We need to find a way to create an entire end-to-end workflow for clinicians so that DTx solutions can simply slot in. Following the pandemic, motivation has dipped, and clinicians have limited time. Therefore, we need to be careful about how much pressure we put on clinicians to be the key advocates for these platforms and the sole route to success. Instead, we should aim to create an embedded solution that allows them to integrate into existing workflows easily. Think of it as a library or repository reference platform for DTx companies. 

 

The fear of being replaced: We need to find a way to create an entire end-to-end workflow for clinicians so that DTx solutions can simply slot in. Following the pandemic, motivation has dipped, and clinicians have limited time. Therefore, we need to be careful about how much pressure we put on clinicians to be the key advocates for these platforms and the sole route to success. Instead, we should aim to create an embedded solution that allows them to integrate into existing workflows easily. Think of it as a library or repository reference platform for DTx companies. 

 

The CEO of Closed Loop Medicine finished with a line that resonated with the whole room, he said: “Why are we still calling it digital health? We don’t call digital banking, digital banking.. it’s just banking. Digital health isn’t digital health, it’s just healthcare.” 

 

A recap of Nick’s DTx Europe 2023 Experience 

For me (Nick) the main takeaways were three-fold. The increased regulatory and legislative backing, the improved routes for reimbursement and the new funding trends post-covid. 

 

To take the first point regarding increased regulatory and legislative support, it is evident that Germany is at the forefront with their Digital Healthcare Bill. However, it is important to note, as emphasized by the first panel, that it is currently just a draft, and there are several stages to go through before it becomes a reality.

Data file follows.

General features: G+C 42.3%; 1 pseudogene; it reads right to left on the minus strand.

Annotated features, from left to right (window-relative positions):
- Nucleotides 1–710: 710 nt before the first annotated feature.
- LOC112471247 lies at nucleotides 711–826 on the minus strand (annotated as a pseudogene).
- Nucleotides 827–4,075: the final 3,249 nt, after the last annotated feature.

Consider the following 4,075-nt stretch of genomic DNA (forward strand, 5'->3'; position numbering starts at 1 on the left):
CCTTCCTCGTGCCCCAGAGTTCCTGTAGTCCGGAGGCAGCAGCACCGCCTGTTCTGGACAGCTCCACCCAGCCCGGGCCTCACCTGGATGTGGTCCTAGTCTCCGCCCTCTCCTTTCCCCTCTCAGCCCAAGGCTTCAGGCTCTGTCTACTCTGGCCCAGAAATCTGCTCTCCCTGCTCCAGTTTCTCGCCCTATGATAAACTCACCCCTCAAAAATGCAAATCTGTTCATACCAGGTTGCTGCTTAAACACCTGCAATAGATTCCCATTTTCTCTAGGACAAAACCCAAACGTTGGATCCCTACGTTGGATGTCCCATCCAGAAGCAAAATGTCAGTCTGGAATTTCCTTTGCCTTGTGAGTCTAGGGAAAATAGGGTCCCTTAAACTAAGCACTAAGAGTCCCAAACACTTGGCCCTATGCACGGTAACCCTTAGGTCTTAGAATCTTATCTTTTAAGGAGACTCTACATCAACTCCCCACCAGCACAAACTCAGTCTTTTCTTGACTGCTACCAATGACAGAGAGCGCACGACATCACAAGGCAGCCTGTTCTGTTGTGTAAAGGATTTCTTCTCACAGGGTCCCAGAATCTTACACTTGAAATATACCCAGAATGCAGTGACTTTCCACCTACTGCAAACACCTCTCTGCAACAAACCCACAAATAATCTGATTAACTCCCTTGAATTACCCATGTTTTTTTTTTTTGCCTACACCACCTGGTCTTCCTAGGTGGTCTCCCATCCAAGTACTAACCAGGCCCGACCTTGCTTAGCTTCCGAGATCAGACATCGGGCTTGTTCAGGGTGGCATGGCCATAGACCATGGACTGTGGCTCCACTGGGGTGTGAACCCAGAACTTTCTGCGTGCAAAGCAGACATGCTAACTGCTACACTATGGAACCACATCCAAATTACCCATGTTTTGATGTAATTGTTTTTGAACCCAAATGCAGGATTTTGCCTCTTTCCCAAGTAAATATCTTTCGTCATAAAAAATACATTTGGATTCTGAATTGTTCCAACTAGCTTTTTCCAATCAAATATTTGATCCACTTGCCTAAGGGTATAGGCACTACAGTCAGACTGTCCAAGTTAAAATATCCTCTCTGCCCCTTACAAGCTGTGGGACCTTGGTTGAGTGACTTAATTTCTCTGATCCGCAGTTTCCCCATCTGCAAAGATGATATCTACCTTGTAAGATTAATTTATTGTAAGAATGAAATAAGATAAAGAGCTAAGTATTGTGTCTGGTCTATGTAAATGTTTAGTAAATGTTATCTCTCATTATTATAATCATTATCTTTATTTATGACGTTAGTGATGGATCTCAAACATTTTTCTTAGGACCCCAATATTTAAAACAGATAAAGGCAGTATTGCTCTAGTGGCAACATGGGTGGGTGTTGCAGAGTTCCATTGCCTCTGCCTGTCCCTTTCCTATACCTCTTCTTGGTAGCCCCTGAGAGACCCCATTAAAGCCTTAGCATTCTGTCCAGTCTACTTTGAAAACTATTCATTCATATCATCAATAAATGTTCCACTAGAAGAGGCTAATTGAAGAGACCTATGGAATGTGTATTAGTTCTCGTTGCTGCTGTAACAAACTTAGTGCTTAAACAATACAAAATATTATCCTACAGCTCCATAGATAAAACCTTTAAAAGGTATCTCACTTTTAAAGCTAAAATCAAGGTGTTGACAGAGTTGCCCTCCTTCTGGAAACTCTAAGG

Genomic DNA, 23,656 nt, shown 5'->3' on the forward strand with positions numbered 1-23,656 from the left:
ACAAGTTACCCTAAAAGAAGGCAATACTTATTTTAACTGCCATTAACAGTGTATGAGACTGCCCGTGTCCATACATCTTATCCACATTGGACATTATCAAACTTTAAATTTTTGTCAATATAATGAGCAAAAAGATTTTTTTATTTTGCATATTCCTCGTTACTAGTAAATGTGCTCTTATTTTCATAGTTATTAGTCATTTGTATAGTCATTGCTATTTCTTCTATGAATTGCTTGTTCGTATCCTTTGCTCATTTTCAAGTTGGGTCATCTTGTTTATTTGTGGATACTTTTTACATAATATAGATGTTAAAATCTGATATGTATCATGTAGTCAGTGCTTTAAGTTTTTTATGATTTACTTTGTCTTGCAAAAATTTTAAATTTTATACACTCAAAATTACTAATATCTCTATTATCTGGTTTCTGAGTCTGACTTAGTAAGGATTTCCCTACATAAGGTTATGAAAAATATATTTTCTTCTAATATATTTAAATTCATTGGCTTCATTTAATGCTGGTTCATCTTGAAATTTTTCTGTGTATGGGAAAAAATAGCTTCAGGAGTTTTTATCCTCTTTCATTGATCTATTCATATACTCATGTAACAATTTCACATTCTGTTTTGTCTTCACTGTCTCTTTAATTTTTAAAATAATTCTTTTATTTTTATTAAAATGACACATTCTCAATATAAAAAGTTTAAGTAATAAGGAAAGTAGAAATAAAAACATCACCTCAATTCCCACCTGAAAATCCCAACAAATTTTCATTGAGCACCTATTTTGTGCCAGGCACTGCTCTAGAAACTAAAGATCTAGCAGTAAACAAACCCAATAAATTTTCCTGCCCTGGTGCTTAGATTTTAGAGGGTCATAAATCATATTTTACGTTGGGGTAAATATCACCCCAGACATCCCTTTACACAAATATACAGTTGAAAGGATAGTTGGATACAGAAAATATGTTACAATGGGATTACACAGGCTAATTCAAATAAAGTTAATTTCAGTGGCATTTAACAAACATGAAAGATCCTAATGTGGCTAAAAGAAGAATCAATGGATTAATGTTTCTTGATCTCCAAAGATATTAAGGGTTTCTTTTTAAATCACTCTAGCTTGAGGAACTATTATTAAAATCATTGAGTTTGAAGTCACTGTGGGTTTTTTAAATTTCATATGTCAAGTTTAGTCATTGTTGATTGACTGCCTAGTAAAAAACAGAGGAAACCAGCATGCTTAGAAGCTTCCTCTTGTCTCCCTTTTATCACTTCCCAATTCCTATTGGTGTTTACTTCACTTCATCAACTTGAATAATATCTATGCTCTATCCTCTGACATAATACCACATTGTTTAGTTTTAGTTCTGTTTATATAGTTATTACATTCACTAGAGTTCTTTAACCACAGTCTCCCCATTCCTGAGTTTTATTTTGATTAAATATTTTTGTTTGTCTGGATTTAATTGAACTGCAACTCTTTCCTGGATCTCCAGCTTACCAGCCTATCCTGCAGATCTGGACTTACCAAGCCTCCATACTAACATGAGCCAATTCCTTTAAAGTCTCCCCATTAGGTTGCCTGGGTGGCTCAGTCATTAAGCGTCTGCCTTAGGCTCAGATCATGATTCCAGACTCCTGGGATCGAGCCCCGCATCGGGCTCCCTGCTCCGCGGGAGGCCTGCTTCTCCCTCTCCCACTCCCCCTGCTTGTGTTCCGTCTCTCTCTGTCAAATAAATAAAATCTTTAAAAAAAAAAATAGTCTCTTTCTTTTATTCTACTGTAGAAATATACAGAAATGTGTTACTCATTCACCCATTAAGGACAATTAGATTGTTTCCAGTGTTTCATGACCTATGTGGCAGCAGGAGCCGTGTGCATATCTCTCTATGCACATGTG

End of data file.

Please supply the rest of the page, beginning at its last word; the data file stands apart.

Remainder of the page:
Nevertheless, the creation of such legislation marks a significant milestone for Digital Therapeutics (DTx). This is because regulation alone is ineffective without corresponding legislation. Regulatory bodies have long struggled with DTx and previously with Software as a Medical Device (SaMD), primarily due to the lack of legislative authority supporting their actions. This is likely why the FDA has been hesitant to grant landmark approvals, in contrast to the impactful DiGA approvals in Germany. With the recent presentation by the French Ministry, showcasing their plans to integrate reimbursement and regulatory processes modeled after the DiGA approach, we are filled with hope and even optimism that this will trigger a ripple effect throughout Europe. Once this occurs, the impact will be enormous.

 

 

Secondly, the improved reimbursement routes are allowing the funds that are well established in the market to anticipate future returns on their investments. However, I want to take a different approach to this positive development. Ellis has emphasized the changing landscape, and as a result, patients will reap the benefits. While healthcare is primarily driven by its impact, it is ultimately a business. Without clear and easily accessible reimbursement pathways that exhibit a certain degree of harmonization, patients will never experience the advantages. Therefore, we not only welcome the harmonization of pathways but also the increased efforts from NICE, Vitality Healthcare, and other industry players to overcome this current bottleneck. By resolving the reimbursement bottleneck, we can undoubtedly witness an increase in the care provided to patients, particularly in the realm of DTx solutions. 

 

Lastly, the new funding trends are very interesting. Imran Hamid, Senior Investment Principal at LifeArc Ventures, and Anish Shindore, Founder & Managing Partner at GSD Health, are very interested in what they are currently looking for in Seed and Series A funding. Most interestingly, they explained two significant trends.Firstly, those funds that rushed into the market during the pandemic have unsettled the market. This specifically applies to funds that previously focused on other markets and pivoted into healthcare, without fully understanding or appreciating the longer R&D cycles or complex reimbursement models that require long-term planning, strategy, and high levels of resilience. Healthcare is not a fast-track market, and experienced funds are aware of this. Tech-based funds that lack experience in this market have made it challenging for founders to navigate the market's obstacles due to their unrealistic expectations. Secondly, they noted that mental health and diabetes are heavily saturated markets. Therefore, new ventures must focus on less saturated markets to garner the support of early-stage VC companies.